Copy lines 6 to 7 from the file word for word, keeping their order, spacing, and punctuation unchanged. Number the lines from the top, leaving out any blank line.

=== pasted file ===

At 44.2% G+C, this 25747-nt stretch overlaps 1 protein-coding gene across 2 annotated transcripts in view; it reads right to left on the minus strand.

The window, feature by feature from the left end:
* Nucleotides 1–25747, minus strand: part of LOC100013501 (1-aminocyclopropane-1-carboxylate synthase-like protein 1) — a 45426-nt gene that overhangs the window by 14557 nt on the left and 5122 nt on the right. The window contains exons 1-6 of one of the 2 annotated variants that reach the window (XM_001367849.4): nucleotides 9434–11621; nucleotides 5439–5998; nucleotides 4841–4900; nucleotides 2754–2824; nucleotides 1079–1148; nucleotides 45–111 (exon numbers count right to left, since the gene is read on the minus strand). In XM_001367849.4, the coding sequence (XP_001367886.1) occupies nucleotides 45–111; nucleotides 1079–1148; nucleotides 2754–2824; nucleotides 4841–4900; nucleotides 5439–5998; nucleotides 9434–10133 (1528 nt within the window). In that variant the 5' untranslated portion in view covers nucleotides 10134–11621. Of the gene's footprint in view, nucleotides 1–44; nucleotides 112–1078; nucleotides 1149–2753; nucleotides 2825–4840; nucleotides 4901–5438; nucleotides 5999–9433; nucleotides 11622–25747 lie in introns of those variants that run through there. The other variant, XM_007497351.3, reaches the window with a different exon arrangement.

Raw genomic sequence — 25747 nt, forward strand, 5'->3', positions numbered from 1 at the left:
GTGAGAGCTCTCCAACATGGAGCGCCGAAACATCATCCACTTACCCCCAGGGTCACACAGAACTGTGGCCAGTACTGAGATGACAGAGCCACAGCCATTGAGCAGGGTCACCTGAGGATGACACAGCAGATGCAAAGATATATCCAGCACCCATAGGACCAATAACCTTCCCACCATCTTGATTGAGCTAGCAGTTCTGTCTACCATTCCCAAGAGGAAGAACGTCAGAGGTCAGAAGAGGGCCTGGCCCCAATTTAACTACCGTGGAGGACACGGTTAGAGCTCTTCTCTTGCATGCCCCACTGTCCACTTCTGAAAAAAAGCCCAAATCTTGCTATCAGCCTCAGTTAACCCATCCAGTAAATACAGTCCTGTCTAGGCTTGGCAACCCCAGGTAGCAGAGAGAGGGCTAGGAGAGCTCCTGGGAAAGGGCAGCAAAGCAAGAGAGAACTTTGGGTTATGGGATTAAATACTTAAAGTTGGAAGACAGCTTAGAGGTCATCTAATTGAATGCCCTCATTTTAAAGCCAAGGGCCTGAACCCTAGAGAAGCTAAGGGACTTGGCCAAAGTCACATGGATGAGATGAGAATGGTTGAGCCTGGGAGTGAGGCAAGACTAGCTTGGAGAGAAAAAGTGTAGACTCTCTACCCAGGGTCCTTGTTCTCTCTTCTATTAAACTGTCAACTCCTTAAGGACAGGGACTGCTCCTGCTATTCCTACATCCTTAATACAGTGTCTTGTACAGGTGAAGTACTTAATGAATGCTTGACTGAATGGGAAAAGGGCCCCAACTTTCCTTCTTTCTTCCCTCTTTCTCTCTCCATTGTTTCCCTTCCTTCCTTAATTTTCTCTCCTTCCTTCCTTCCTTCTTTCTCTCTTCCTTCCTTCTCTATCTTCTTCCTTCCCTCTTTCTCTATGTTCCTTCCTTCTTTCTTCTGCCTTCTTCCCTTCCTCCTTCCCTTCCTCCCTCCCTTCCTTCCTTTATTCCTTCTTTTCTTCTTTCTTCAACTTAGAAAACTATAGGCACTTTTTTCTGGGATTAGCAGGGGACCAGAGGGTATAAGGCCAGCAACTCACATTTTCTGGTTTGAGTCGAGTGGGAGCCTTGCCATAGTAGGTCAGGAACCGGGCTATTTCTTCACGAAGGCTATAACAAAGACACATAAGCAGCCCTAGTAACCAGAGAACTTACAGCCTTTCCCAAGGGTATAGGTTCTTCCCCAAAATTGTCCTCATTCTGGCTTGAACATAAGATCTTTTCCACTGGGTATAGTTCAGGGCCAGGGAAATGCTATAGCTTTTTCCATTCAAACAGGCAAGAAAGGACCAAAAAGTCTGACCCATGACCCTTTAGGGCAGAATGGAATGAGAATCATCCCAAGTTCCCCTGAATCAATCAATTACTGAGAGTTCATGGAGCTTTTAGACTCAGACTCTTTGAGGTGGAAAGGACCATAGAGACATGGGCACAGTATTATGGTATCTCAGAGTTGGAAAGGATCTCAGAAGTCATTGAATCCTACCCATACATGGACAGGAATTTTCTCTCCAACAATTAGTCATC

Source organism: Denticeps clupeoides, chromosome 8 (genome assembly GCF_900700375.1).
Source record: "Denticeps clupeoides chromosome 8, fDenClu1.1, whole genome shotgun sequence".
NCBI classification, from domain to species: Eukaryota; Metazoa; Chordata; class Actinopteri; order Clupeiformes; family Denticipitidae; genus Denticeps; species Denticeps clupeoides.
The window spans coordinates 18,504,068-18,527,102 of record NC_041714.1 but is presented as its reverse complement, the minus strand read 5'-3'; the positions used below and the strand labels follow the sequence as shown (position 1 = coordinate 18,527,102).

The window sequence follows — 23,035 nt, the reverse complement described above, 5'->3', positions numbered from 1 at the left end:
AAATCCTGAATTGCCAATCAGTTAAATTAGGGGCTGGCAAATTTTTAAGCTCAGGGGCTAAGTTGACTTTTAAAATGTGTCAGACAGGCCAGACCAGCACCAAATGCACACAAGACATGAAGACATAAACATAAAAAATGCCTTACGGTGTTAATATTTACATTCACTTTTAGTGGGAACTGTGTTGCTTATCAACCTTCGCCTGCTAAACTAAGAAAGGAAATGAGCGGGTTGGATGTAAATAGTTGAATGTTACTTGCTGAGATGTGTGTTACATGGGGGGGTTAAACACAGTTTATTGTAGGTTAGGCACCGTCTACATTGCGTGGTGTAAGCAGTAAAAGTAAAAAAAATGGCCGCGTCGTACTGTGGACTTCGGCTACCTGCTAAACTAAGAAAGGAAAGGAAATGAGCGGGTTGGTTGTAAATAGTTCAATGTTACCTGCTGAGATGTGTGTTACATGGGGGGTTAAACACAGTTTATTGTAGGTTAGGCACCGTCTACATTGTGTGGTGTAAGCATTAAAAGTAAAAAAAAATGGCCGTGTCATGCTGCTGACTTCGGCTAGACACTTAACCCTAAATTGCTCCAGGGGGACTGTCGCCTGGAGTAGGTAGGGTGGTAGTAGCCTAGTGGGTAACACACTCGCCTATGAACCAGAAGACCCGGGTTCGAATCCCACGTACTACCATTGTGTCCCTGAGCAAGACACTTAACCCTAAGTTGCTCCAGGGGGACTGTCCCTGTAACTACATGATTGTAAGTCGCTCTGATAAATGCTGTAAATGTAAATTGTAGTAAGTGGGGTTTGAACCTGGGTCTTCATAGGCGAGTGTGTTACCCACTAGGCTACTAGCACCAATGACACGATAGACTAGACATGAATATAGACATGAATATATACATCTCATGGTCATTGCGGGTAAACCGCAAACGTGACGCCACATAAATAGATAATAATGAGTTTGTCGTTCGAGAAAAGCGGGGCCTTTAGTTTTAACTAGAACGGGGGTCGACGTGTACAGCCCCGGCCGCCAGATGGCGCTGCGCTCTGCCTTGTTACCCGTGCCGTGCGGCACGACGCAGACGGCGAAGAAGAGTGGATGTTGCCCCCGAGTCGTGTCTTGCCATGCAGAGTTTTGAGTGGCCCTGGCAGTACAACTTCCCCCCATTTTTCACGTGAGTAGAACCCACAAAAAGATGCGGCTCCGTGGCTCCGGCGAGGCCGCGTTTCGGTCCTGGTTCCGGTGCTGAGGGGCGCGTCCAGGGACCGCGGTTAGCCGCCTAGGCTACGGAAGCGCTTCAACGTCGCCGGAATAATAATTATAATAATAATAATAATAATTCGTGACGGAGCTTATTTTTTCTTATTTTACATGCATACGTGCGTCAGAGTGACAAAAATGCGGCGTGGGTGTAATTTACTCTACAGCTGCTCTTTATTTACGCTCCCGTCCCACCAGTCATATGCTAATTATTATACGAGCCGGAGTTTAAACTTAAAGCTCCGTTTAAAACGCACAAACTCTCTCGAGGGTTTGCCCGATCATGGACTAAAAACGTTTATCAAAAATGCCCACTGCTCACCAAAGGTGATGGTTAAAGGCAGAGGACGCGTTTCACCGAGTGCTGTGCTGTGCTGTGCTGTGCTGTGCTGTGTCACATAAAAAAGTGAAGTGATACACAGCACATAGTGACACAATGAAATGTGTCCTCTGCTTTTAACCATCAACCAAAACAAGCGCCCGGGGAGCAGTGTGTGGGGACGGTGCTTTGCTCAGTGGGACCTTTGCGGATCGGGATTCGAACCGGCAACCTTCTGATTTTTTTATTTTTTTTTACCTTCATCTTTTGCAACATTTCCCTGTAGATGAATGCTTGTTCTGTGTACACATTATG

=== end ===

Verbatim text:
Source organism: Denticeps clupeoides, chromosome 8 (genome assembly GCF_900700375.1).
Source record: "Denticeps clupeoides chromosome 8, fDenClu1.1, whole genome shotgun sequence".